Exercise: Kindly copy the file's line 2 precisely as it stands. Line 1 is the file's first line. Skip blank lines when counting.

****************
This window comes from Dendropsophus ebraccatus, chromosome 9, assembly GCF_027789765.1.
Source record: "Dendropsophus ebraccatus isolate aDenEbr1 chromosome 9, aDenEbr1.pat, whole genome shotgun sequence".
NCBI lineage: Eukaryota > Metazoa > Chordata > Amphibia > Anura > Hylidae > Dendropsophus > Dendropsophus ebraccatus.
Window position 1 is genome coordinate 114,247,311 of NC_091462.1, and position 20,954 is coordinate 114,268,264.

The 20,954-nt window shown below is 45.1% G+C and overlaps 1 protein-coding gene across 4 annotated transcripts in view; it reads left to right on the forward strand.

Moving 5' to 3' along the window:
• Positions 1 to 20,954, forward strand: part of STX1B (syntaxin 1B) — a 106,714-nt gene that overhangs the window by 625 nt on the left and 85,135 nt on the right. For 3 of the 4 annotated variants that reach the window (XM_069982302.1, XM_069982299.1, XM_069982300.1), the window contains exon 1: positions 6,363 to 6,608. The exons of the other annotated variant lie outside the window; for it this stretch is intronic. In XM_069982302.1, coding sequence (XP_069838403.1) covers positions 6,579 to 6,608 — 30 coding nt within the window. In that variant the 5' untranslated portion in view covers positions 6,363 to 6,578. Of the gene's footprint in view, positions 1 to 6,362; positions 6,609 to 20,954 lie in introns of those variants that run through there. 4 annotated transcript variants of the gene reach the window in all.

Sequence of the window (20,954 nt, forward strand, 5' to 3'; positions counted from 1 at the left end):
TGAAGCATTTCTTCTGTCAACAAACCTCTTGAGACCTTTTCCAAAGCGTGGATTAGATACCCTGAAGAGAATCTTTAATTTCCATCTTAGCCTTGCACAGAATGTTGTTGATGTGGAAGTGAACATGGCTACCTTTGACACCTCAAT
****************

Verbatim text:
Source record: "Dendropsophus ebraccatus isolate aDenEbr1 chromosome 9, aDenEbr1.pat, whole genome shotgun sequence".